Further to that point of order, Mr Evans. Several hon. Members have made the point this evening that there has not been time to debate significant elements of the Bill. In addition, the Government have today tabled 100 pages of amendments to the Bill, which they have proposed we debate next Monday, but they have already said that those amendments are incorrect and will have to be superseded by further amendments. At the moment, only two days are provided for Report. I would therefore ask the Government to consider providing a third day on Report, so that the issues can be fully
debated. Otherwise, I am sure that their lordships would want to spend a considerable period of time looking at the legislation properly. Finally, the right hon. Member for Haltemprice and Howden (Mr Davis) rightly pointed out that votes normally follow voices in this House. That is to say that Members who shout aye have to vote aye, and if the Minister is going to shout aye in a moment, he should be voting in the Aye Lobby.
Mr Harper: Further to that point of order, Mr Evans. If the hon. Member for Rhondda genuinely thought that this was the most important part of the Bill, he should have thought about that when he moved some of his less important amendments today. That was a time-wasting exercise and nothing else.
I gave a clear commitment on Second Reading that the Government would do everything within their power to ensure that we had a debate and a vote on all the key issues of the Bill. We provided extra time in the programme motion last week. Reaching a point in the debate, of course, requires Members to exercise some discipline, which they were incapable of doing today. What is left within my power is to propose amendment 3 to enable the Committee to vote on it, but I ask my colleagues to vote against it. I want to facilitate the opportunity for this Committee to vote.
The First Deputy Chairman: I have listened carefully to the several points of order that Members have made. What the Government propose is orderly under Standing Order No. 83D(2), although it is, as some hon. Members have observed, somewhat unusual. I am sure that hon. Members will also have noted the opportunities open to them, as has been remarked, on Report. I should just remind Members of the rule on voice and vote. It is possible to vote against one's own amendment, but one cannot shout "Aye" and then vote "No". We now move on to clause 6.
Annette Brooke (Mid Dorset and North Poole) (LD): I have taken an interest over a long time in the provision of education psychology services, as I am very much aware that long waiting times for assessment can have an impact on the rest of a child's life. I am delighted that the Government are undertaking a review into special educational needs, but deeply concerned that the training of educational psychologists appears to have been put on hold while the review takes place. I shall return to this point in more detail later, but emphasise now that educational psychologists will be needed to help to deliver the Government's agenda to improve educational outcomes for children with special educational needs and to assist with early intervention-another area being reviewed, which again I wholeheartedly applaud.
Clearly, educational psychologists have a crucial role to play. They use evidence-based psychology to help children make the most of learning opportunities in schools. They solve educational social problems and problems arising from children's differing needs through the application of psychology. They work not only with a proportion of the school and pre-school population, but also more widely with groups of parents and pupils. Examples of differing needs include visual and hearing impairments, cerebral palsy, autism, dyspraxia, dyslexia, social and emotional difficulties, and many more.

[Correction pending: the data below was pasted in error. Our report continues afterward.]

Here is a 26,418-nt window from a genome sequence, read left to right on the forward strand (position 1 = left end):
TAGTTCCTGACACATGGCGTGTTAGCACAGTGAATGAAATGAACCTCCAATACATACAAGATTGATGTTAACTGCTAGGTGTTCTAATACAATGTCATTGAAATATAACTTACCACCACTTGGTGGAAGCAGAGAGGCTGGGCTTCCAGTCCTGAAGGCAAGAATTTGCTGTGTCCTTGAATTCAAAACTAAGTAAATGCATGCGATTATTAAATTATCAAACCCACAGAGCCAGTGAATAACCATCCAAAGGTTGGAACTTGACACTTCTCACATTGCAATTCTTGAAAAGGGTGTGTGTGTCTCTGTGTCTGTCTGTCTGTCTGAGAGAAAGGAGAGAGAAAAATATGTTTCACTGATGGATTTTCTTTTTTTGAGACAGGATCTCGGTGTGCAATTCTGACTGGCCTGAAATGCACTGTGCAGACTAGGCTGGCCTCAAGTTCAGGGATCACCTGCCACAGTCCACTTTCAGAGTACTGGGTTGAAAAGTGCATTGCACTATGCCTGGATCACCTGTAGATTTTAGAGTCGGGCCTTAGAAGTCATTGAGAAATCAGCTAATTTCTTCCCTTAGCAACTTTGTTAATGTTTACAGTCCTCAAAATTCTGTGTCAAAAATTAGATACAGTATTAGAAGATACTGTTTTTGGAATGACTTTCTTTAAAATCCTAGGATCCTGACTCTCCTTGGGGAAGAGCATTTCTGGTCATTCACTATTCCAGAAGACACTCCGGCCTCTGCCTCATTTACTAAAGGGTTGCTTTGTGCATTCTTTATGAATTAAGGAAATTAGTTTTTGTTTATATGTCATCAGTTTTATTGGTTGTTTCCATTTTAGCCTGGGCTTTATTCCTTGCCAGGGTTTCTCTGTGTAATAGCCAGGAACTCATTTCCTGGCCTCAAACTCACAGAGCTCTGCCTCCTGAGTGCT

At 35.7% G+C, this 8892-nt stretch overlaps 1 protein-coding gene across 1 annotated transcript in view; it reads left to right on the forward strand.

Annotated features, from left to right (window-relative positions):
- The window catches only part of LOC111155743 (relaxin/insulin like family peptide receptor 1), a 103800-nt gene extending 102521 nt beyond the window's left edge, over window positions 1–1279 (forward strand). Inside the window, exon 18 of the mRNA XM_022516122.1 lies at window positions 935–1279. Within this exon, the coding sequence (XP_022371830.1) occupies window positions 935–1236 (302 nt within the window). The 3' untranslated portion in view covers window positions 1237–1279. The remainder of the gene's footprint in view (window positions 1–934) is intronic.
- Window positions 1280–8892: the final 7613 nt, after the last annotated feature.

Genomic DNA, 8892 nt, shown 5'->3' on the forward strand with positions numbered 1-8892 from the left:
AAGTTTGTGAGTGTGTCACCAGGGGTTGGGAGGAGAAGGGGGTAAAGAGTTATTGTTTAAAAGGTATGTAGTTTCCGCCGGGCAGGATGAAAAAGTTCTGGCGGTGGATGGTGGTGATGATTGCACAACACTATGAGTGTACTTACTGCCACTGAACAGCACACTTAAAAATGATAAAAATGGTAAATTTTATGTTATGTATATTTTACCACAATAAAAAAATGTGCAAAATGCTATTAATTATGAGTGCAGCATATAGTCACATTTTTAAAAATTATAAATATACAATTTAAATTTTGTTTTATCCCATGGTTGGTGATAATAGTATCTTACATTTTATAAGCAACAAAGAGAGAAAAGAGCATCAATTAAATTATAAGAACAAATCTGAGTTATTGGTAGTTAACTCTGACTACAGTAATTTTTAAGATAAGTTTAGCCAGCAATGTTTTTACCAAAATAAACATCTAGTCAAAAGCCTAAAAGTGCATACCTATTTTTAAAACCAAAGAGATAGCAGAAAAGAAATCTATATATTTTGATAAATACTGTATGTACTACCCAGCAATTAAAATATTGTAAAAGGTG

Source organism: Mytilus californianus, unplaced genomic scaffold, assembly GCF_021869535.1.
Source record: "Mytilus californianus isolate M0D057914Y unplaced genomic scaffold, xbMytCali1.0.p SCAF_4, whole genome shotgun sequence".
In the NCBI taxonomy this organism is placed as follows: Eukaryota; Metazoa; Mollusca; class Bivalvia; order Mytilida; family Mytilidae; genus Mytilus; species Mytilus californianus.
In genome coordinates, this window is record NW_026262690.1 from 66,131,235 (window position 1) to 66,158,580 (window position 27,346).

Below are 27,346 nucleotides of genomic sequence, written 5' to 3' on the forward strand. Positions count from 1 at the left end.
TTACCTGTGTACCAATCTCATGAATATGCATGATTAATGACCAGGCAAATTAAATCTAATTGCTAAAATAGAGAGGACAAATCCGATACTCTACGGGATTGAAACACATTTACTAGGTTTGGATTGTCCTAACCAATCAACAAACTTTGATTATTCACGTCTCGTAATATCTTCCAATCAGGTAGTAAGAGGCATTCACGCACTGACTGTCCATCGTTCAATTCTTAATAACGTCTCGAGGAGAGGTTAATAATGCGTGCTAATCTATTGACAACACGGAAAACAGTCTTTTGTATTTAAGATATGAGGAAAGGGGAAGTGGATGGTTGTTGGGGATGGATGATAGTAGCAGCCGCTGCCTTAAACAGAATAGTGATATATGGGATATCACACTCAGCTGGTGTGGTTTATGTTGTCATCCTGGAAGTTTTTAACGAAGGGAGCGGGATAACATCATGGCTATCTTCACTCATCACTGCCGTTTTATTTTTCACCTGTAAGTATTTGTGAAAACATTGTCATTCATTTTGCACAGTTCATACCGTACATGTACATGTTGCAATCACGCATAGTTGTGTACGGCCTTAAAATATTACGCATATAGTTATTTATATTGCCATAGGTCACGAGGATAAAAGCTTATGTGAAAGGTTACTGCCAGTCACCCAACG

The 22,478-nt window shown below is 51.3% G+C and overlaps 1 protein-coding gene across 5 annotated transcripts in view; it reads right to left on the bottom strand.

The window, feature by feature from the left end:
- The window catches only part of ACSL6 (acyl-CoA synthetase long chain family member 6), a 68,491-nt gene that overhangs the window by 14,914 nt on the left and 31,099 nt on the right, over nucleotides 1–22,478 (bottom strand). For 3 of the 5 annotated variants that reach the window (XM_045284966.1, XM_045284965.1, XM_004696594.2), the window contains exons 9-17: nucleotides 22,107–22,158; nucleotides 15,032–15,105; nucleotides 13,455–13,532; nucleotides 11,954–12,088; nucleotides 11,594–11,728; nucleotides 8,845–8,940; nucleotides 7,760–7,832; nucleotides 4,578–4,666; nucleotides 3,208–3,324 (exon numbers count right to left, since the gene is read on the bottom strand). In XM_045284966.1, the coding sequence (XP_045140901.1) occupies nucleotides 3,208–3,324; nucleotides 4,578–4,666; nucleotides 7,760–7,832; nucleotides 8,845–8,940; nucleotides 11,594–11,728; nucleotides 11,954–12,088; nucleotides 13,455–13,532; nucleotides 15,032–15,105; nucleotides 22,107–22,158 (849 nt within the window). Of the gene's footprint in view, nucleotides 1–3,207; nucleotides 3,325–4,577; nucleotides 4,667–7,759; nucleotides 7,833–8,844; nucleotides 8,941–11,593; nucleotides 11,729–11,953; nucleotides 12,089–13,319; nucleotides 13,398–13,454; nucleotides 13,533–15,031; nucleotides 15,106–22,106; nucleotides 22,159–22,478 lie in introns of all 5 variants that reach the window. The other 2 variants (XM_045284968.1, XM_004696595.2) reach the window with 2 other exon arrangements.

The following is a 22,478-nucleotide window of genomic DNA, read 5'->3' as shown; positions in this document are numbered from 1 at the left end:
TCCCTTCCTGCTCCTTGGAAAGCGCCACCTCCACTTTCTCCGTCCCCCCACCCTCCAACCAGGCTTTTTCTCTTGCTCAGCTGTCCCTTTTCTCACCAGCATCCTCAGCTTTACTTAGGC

Educational psychologists play a key part in helping to shape how educational settings approach a vast range of education issues through statutory and non-statutory work, including on curriculum development, generalised and complex special educational needs, support for the gifted and talented, behaviour management, and delivery of early-years provision. They hold a recognised qualification in educational psychology-previously a masters degree and now a doctorate-and must be registered with the Health Professions Council. The benefits that they bring include knowledge of child development, which is all important because so many teachers go through training without much emphasis on that, although I know that that is being remedied. They provide early diagnosis and intervention, which is particularly important in the context of conditions such as autism, both for children who need ongoing assistance at school and at home, as well as for high-need children, particularly those from disadvantaged backgrounds. They also provide diagnostic advice and support. Understanding a child's needs and providing a tailored support package to assist them is crucial to their development. A key role of educational psychologists is to advise and support teachers who would otherwise need to perform that diagnostic role.
Educational psychologists are responsive to local need. They work across the full range of educational settings and are well positioned in local authorities to identify and analyse trends across localities, and to implement strategies to address local need accordingly. They conduct a wide range of interventions, including help with emergency planning, critical incident support, support for fostering and adoption, advice on adapting curriculum and buildings for disability, and reviewing and monitoring children